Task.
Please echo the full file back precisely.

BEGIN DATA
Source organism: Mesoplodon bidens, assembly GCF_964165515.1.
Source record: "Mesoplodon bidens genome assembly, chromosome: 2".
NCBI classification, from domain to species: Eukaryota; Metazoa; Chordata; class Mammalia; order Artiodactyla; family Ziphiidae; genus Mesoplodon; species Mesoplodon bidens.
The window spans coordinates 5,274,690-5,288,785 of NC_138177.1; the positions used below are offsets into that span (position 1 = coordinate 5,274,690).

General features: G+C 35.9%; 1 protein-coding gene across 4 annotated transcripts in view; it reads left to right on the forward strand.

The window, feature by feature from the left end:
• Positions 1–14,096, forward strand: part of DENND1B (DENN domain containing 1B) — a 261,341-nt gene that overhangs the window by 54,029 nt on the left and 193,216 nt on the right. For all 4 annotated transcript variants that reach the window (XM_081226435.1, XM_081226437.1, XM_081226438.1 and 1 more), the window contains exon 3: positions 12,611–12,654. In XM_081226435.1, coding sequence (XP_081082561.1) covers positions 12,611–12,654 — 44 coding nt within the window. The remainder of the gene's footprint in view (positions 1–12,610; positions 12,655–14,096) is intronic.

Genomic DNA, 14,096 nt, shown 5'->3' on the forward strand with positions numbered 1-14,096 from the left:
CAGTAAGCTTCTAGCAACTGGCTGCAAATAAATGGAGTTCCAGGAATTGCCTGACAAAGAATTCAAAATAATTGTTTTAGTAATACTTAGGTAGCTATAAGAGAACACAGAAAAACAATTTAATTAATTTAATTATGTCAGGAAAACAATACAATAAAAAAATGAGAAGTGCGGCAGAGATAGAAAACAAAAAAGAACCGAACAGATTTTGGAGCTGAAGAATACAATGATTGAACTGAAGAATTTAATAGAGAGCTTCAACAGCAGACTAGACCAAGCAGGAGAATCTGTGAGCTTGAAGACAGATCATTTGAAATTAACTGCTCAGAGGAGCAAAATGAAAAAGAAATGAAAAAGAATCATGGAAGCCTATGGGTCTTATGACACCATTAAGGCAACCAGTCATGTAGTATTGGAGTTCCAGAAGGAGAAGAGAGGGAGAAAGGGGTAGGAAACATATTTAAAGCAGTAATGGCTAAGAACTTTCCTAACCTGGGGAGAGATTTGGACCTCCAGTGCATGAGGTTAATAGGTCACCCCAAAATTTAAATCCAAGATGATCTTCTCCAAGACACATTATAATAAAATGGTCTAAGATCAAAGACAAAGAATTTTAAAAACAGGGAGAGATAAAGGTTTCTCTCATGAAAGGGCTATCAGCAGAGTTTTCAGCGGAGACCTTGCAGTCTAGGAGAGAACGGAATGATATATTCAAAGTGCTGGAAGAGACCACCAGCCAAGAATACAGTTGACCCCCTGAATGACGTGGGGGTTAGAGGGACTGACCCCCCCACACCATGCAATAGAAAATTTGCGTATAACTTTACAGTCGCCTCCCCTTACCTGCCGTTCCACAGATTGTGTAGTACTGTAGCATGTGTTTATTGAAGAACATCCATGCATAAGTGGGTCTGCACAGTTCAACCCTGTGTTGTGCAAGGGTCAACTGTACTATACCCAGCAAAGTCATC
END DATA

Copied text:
Source organism: Mesoplodon bidens, assembly GCF_964165515.1.
Source record: "Mesoplodon bidens genome assembly, chromosome: 2".
NCBI classification, from domain to species: Eukaryota; Metazoa; Chordata; class Mammalia; order Artiodactyla; family Ziphiidae; genus Mesoplodon; species Mesoplodon bidens.
The window spans coordinates 5,274,690-5,288,785 of NC_138177.1; the positions used below are offsets into that span (position 1 = coordinate 5,274,690).

General features: G+C 35.9%; 1 protein-coding gene across 4 annotated transcripts in view; it reads left to right on the forward strand.

The window, feature by feature from the left end:
• Positions 1–14,096, forward strand: part of DENND1B (DENN domain containing 1B) — a 261,341-nt gene that overhangs the window by 54,029 nt on the left and 193,216 nt on the right. For all 4 annotated transcript variants that reach the window (XM_081226435.1, XM_081226437.1, XM_081226438.1 and 1 more), the window contains exon 3: positions 12,611–12,654. In XM_081226435.1, coding sequence (XP_081082561.1) covers positions 12,611–12,654 — 44 coding nt within the window. The remainder of the gene's footprint in view (positions 1–12,610; positions 12,655–14,096) is intronic.

Genomic DNA, 14,096 nt, shown 5'->3' on the forward strand with positions numbered 1-14,096 from the left:
CAGTAAGCTTCTAGCAACTGGCTGCAAATAAATGGAGTTCCAGGAATTGCCTGACAAAGAATTCAAAATAATTGTTTTAGTAATACTTAGGTAGCTATAAGAGAACACAGAAAAACAATTTAATTAATTTAATTATGTCAGGAAAACAATACAATAAAAAAATGAGAAGTGCGGCAGAGATAGAAAACAAAAAAGAACCGAACAGATTTTGGAGCTGAAGAATACAATGATTGAACTGAAGAATTTAATAGAGAGCTTCAACAGCAGACTAGACCAAGCAGGAGAATCTGTGAGCTTGAAGACAGATCATTTGAAATTAACTGCTCAGAGGAGCAAAATGAAAAAGAAATGAAAAAGAATCATGGAAGCCTATGGGTCTTATGACACCATTAAGGCAACCAGTCATGTAGTATTGGAGTTCCAGAAGGAGAAGAGAGGGAGAAAGGGGTAGGAAACATATTTAAAGCAGTAATGGCTAAGAACTTTCCTAACCTGGGGAGAGATTTGGACCTCCAGTGCATGAGGTTAATAGGTCACCCCAAAATTTAAATCCAAGATGATCTTCTCCAAGACACATTATAATAAAATGGTCTAAGATCAAAGACAAAGAATTTTAAAAACAGGGAGAGATAAAGGTTTCTCTCATGAAAGGGCTATCAGCAGAGTTTTCAGCGGAGACCTTGCAGTCTAGGAGAGAACGGAATGATATATTCAAAGTGCTGGAAGAGACCACCAGCCAAGAATACAGTTGACCCCCTGAATGACGTGGGGGTTAGAGGGACTGACCCCCCCACACCATGCAATAGAAAATTTGCGTATAACTTTACAGTCGCCTCCCCTTACCTGCCGTTCCACAGATTGTGTAGTACTGTAGCATGTGTTTATTGAAGAACATCCATGCATAAGTGGGTCTGCACAGTTCAACCCTGTGTTGTGCAAGGGTCAACTGTACTATACCCAGCAAAGTCATC